Examining Cyber Command Structures – History of Air and Space Domains, Nuclear Weapons Mission, Alternative Force Structures for Cyber Command and Control (C2), USCYBERCOM

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This important report has been professionally converted for accurate flowing-text e-book format reproduction. As the Department of Defense executes its mission in its newest warfare domain, cyberspace, some have questioned its choices with regard to command and control of its cyber forces. This thesis examines historical cases of new warfare domains and how the Department of Defense structured the command and control elements of its forces dedicated to the air and space domains. It explores the current cyber command and control construct, and looks at two others that would likely be employed if a change in command and control were to occur. Those examined include a new functional combatant command focused on cyber, similar to U.S. Special Operations Command, and a stand-alone U.S. Cyber Force. This thesis considers the benefits and drawbacks of each, and seeks to serve as an informative tool should policymakers determine a new command and control model is necessary for cyber forces.
CHAPTER I – INTRODUCTION * A. BACKGROUND * B. RESEARCH QUESTIONS * C. BENEFITS OF STUDY * D. SCOPE AND LIMITATIONS * E. METHODOLOGY * F. ORGANIZATION OF THESIS * CHAPTER II – AIR DOMAIN * A. HISTORY * B. WHY AN AIR FORCE? * 1. The Nuclear Mission * 2. Airpower Strategy * C. RELATIONSHIP TO CYBER DOMAIN * D. SUMMARY * CHAPTER III – SPACE DOMAIN * A. HISTORY * B. WHY NOT A SPACE FORCE? * C. RELATIONSHIP TO CYBER DOMAIN * D. SUMMARY * CHAPTER IV – COMPETING CYBER COMMAND STRUCTURES * A. HISTORICAL APPLICATION TO CYBER DOMAIN * B. CURRENT STRUCTURE * 1. Benefits of Current Structure * 2. Drawbacks of Current Structure * C. MODIFIED JOINT STRUCTURE * 1. Benefits of a Modified Joint Structure * 2. Drawbacks of a Modified Joint Structure * 3. Application to the Cyber Domain * D. STAND-ALONE FORCE * 1. Benefits of a Stand-Alone Force * 2. Drawbacks of a Stand-Alone Force * E. COMPARISON OF ALTERNATIVES * 1. Comparison of Modified Joint Structure to Current Structure * 2. Comparison of Stand-Alone Force Structure to Current Structure * F. SUMMARY * CHAPTER V – CONCLUSION AND FUTURE WORK * A. CONCLUSION * B. FUTURE WORK * LIST OF REFERENCES

Flying and Fighting in Cyberspace – Implications for Command and Control, Network Operations, and ISR, Threat Agent Profiles, Mapping of Enemy Systems and Data, Cyber Attack and Defense, Funding

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This excellent report has been professionally converted for accurate flowing-text e-book format reproduction. This research paper develops the foundation for a new military operating concept to "fight the net" in support of 8th Air Force requirements and stand-up as the new Cyber Command. It applies the Air Force Concept Development framework to examine cyberspace as a newly designated warfare domain, and proposes cyber capabilities and effects that the Air Force should develop and apply as it seeks to execute its mission in cyberspace. Before the Air Force can effectively lead in the cyber domain, it must first fully characterize cyber conditions, threats, and vulnerabilities, and clearly define how and where it can contribute to the national cyberspace strategy. Once the Air Force accomplishes these tasks, it can then focus on the nature of war in the cyber domain and consider the implications for military doctrine and operations. In order to successfully build capability and capacity for operating in cyberspace, the Air Force needs to institutionalize "cyber-mindedness" to underpin organizational, research and development, and human capital investments that the Air Force needs "to fly and fight" effectively in cyberspace.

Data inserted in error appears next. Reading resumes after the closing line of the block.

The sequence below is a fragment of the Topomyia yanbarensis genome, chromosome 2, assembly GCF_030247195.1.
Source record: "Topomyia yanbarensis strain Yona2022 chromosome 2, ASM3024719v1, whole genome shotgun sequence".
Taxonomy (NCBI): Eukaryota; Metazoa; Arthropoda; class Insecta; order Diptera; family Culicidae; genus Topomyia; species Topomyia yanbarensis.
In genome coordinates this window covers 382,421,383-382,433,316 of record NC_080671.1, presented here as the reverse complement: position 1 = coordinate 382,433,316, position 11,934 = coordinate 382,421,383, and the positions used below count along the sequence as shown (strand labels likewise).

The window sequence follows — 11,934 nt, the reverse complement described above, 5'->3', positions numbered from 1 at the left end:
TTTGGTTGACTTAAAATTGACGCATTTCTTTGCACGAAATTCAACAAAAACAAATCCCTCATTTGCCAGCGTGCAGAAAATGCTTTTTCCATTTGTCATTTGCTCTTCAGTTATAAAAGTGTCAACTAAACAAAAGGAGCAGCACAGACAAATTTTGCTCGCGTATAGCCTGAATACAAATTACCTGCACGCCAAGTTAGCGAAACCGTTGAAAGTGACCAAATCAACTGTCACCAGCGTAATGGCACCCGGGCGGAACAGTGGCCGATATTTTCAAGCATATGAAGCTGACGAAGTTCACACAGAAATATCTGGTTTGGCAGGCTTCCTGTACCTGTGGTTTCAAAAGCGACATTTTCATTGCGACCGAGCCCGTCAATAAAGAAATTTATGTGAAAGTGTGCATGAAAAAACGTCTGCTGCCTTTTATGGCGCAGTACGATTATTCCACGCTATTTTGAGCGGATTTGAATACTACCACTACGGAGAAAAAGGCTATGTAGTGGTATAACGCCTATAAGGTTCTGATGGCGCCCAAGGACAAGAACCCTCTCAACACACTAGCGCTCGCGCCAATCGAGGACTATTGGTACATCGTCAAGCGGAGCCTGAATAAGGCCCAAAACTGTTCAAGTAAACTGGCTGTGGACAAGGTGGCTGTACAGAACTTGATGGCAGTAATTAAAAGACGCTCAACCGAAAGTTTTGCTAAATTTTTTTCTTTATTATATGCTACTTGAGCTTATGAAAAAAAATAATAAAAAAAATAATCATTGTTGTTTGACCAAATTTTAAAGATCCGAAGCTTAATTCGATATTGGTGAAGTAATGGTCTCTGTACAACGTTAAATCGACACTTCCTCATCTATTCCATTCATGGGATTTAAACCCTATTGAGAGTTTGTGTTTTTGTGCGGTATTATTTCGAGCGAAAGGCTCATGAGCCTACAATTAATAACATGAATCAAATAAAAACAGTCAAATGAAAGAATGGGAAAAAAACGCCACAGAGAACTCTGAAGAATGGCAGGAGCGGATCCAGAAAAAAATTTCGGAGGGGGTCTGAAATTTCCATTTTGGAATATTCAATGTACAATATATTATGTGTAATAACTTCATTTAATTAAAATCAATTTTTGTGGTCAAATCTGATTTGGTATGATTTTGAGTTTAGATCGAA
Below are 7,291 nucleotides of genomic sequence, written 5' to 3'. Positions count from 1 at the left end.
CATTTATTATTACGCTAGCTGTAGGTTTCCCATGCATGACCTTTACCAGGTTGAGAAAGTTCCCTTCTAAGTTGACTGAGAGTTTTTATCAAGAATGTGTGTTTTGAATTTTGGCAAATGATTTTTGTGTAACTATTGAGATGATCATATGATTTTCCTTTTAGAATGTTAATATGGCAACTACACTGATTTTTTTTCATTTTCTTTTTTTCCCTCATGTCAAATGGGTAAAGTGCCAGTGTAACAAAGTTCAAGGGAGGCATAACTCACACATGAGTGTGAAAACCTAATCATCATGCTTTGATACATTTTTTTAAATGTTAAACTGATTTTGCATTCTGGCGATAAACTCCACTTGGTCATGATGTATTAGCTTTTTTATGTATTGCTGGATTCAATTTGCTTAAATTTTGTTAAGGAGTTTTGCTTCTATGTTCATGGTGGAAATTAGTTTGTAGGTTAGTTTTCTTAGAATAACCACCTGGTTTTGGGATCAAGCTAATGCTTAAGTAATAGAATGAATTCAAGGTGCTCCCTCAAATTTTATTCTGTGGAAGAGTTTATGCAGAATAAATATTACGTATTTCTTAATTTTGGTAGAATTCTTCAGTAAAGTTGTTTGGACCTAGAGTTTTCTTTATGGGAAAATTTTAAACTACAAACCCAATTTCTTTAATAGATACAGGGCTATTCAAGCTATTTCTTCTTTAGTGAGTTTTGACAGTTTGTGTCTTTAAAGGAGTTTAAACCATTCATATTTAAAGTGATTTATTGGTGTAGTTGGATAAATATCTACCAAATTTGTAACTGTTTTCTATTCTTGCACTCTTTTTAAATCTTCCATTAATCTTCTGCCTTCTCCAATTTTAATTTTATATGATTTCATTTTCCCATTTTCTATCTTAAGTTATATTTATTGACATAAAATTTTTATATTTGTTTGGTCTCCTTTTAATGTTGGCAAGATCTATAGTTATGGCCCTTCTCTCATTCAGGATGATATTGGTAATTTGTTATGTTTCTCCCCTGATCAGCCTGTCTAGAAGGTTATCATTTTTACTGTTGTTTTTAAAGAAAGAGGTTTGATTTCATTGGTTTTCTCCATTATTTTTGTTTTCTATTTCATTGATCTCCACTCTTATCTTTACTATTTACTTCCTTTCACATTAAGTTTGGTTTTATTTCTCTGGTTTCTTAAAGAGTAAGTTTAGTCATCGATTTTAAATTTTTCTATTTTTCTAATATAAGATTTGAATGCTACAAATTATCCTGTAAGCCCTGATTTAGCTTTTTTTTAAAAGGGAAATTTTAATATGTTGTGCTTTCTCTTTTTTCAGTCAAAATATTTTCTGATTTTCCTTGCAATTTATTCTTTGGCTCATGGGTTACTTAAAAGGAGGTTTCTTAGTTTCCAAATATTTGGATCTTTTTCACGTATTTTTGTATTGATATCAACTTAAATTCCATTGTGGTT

THE CYBER DILEMMA * Bounding the Cyberspace Domain * Requirement for a New Framework * Physical Attributes * Domain Differentiation: Cyber versus Information Operations in Cyberspace * Broad Implications for Joint Military Operating Concepts * Effects in Cyberspace * Implications for Command and Control, Network Operations, and ISR * A New Military Problem and New Solutions * Missions that Assure Operations in Cyberspace * Time Horizon, Assumptions, and Risks * Relevance and Concluding Thoughts * THE U.S. CYBER SITUATION – THE PERFECT STORM? * Current Conditions in the Cyber Domain * Information Infrastructure and Critical Infrastructure * Existing "Weather Fronts" – Cyber Threat Agents * Threat and Threat Agent Defined * Threat Agent Profiles * Strong Tropical Disturbance Feeding Energy to the Weather Fronts a.k.a. Cyber Vulnerabilities * Battling the Simultaneously Challenging Winds of Change * U.S. National Strategic Way Ahead * National Strategy * Government Report Card * The Air Force and the Cyber Domain * THE CYBERSPACE DOMAIN OF WAR * Conduct of War in Cyberspace * The Classics * The American Way of War * Military Operational Design * The Role of Technology * Principles and Functions of War * OPERATING IN CYBERSPACE * Intrinsic Characteristics as a Unique Combat Domain * Broader Span of Effects * Surgical Precision * Stealthy/Low Probability of Detection * Non-attribution/Untraceable * Cyber Capabilities * Cyber ISR * Target System Identification and Profiling * Access and Installation of a Persistent Presence * Mapping of Enemy Systems and Data * Analyzing Adversary Capabilities * Determining Adversary Intentions * Attack/Retaliatory Strike Planning * Cyber Defense * Protection from Attack * Attack Detection and Attribution * Automated Attack Responses and Operator Alerts * Self-healing of Systems and Networks * Rapid Recovery after Attack * Cyber Attack * Cyber Attack Authorization * Disruption of Adversary C2 Systems, Processes, and Data * Denying Access to Adversary Systems and Data * Degrading Adversary System Performance * Destruction of Adversary Data, Computers, Networks * Cyberspace Effects * Cyber ISR * Cyber Defense * Cyber Attack * RECOMMENDATIONS ON THE WAY AHEAD * Methodology * Cyberspace and the Revolution in Military Affairs Debate * Revolution in Military Affairs Defined * So What? * Cyberspace Operations as a Mission Capability Package * Critical Factors * Constituting a Cyber Warfare Corps * Training for Cyber Combat * Organizing Cyber Forces * Cyber Weapon Funding * CONCLUDING THOUGHTS * BIBLIOGRAPHY